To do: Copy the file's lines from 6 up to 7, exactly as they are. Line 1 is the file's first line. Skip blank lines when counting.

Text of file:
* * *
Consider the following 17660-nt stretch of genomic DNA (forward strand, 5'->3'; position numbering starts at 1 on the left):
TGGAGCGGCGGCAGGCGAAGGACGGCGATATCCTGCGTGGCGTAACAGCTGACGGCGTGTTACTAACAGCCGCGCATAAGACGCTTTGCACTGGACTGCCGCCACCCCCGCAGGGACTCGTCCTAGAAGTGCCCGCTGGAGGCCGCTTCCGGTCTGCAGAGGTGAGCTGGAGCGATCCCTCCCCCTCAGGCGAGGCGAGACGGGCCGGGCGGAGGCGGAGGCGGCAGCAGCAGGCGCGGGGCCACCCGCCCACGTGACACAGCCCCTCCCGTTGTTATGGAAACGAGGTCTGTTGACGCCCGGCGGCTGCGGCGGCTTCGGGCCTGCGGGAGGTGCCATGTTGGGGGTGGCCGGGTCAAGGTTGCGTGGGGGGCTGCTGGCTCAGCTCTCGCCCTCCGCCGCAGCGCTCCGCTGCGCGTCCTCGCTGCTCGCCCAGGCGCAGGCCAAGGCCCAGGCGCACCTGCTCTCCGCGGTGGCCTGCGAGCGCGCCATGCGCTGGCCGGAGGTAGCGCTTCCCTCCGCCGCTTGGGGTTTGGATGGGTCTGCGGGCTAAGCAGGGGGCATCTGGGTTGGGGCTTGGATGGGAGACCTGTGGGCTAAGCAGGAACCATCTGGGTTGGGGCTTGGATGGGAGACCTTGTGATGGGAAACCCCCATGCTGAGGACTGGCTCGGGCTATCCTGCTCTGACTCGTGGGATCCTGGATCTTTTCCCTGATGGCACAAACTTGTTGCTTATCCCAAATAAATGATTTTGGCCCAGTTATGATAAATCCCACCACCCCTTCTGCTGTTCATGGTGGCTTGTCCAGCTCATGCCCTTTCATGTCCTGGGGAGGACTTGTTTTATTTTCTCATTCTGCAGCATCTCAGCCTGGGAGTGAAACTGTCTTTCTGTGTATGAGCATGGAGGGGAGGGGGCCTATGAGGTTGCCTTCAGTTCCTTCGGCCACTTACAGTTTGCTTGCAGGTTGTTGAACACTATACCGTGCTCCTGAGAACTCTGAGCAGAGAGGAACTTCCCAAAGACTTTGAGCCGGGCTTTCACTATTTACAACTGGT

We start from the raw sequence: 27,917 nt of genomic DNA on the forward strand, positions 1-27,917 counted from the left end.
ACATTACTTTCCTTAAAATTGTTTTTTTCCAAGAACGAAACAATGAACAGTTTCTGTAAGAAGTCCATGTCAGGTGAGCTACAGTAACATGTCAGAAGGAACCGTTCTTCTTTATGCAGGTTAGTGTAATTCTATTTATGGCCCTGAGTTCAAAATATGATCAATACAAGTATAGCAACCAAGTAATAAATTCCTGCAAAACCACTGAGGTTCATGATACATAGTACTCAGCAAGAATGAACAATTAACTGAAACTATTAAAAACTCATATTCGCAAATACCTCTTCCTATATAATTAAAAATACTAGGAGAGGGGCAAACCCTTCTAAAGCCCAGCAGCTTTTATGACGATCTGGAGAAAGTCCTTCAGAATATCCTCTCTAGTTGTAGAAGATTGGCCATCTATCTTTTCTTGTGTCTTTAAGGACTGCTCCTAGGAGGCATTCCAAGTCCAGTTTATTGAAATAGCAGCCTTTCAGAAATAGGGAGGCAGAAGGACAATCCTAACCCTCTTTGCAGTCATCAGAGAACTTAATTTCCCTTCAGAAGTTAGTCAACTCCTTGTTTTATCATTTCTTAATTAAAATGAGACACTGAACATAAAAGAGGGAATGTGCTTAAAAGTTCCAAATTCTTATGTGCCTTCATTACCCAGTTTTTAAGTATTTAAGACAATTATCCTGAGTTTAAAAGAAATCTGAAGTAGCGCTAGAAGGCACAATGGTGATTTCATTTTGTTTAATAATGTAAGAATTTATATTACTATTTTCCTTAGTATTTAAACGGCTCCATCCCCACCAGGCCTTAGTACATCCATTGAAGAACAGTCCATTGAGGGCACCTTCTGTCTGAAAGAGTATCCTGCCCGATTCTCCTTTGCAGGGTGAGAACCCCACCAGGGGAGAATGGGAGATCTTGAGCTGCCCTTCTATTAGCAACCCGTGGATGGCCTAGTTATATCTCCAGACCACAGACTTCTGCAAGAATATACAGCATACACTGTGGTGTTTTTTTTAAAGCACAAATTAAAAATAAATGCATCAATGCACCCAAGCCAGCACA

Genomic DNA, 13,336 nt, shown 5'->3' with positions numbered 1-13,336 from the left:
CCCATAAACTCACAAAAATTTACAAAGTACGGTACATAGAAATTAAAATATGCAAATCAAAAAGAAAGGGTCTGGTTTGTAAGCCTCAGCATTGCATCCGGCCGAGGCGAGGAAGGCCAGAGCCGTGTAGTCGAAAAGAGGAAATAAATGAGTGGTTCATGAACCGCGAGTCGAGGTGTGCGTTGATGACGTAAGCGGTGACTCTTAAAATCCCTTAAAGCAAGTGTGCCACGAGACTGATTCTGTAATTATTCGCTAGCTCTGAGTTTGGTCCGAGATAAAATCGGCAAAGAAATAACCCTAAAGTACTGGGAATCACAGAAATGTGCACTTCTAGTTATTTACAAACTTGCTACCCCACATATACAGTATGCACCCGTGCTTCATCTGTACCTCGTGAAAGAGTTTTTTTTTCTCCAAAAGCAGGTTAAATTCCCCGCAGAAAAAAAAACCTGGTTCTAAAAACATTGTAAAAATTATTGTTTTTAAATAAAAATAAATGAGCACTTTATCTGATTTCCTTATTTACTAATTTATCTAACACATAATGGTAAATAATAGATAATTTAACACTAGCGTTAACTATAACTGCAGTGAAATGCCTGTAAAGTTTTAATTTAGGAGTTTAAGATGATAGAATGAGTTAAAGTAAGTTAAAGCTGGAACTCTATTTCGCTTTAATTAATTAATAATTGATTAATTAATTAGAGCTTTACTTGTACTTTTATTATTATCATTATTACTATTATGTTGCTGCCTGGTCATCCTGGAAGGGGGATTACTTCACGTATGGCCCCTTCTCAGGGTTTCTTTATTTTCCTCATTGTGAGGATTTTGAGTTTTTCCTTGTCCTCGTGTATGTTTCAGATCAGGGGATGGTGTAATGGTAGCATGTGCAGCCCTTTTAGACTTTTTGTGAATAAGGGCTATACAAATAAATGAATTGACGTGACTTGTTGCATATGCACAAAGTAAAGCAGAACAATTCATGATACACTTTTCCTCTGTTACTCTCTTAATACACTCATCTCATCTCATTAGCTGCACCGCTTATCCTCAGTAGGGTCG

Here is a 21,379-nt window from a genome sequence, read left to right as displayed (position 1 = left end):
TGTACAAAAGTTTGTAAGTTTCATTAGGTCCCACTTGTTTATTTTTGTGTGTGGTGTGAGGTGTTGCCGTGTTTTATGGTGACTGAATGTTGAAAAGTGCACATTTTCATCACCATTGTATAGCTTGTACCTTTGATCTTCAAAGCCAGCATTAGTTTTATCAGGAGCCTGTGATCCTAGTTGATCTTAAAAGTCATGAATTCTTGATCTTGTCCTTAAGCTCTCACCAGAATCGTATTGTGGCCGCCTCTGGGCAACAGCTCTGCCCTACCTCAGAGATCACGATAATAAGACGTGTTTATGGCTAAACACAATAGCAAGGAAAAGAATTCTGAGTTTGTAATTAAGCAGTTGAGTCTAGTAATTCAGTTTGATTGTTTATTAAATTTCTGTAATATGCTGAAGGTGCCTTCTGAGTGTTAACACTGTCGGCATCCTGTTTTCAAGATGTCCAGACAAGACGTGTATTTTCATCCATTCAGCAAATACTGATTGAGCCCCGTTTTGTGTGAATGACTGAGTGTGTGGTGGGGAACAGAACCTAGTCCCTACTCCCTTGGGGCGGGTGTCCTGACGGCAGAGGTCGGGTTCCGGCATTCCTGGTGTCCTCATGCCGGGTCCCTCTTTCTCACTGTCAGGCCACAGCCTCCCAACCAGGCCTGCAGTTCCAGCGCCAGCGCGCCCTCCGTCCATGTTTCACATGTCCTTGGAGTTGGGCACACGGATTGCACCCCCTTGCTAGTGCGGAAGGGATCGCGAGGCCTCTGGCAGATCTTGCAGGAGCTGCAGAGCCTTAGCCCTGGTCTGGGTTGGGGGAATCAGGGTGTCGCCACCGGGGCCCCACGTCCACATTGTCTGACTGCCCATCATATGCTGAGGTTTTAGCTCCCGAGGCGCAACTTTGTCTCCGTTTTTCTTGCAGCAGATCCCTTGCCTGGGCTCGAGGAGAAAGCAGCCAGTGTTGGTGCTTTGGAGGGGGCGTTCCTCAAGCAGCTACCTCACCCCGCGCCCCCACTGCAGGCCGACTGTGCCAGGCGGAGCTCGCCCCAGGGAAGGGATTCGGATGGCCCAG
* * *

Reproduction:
CCCATAAACTCACAAAAATTTACAAAGTACGGTACATAGAAATTAAAATATGCAAATCAAAAAGAAAGGGTCTGGTTTGTAAGCCTCAGCATTGCATCCGGCCGAGGCGAGGAAGGCCAGAGCCGTGTAGTCGAAAAGAGGAAATAAATGAGTGGTTCATGAACCGCGAGTCGAGGTGTGCGTTGATGACGTAAGCGGTGACTCTTAAAATCCCTTAAAGCAAGTGTGCCACGAGACTGATTCTGTAATTATTCGCTAGCTCTGAGTTTGGTCCGAGATAAAATCGGCAAAGAAATAACCCTAAAGTACTGGGAATCACAGAAATGTGCACTTCTAGTTATTTACAAACTTGCTACCCCACATATACAGTATGCACCCGTGCTTCATCTGTACCTCGTGAAAGAGTTTTTTTTTCTCCAAAAGCAGGTTAAATTCCCCGCAGAAAAAAAAACCTGGTTCTAAAAACATTGTAAAAATTATTGTTTTTAAATAAAAATAAATGAGCACTTTATCTGATTTCCTTATTTACTAATTTATCTAACACATAATGGTAAATAATAGATAATTTAACACTAGCGTTAACTATAACTGCAGTGAAATGCCTGTAAAGTTTTAATTTAGGAGTTTAAGATGATAGAATGAGTTAAAGTAAGTTAAAGCTGGAACTCTATTTCGCTTTAATTAATTAATAATTGATTAATTAATTAGAGCTTTACTTGTACTTTTATTATTATCATTATTACTATTATGTTGCTGCCTGGTCATCCTGGAAGGGGGATTACTTCACGTATGGCCCCTTCTCAGGGTTTCTTTATTTTCCTCATTGTGAGGATTTTGAGTTTTTCCTTGTCCTCGTGTATGTTTCAGATCAGGGGATGGTGTAATGGTAGCATGTGCAGCCCTTTTAGACTTTTTGTGAATAAGGGCTATACAAATAAATGAATTGACGTGACTTGTTGCATATGCACAAAGTAAAGCAGAACAATTCATGATACACTTTTCCTCTGTTACTCTCTTAATACACTCATCTCATCTCATTAGCTGCACCGCTTATCCTCAGTAGGGTCG

Here is a 21,379-nt window from a genome sequence, read left to right as displayed (position 1 = left end):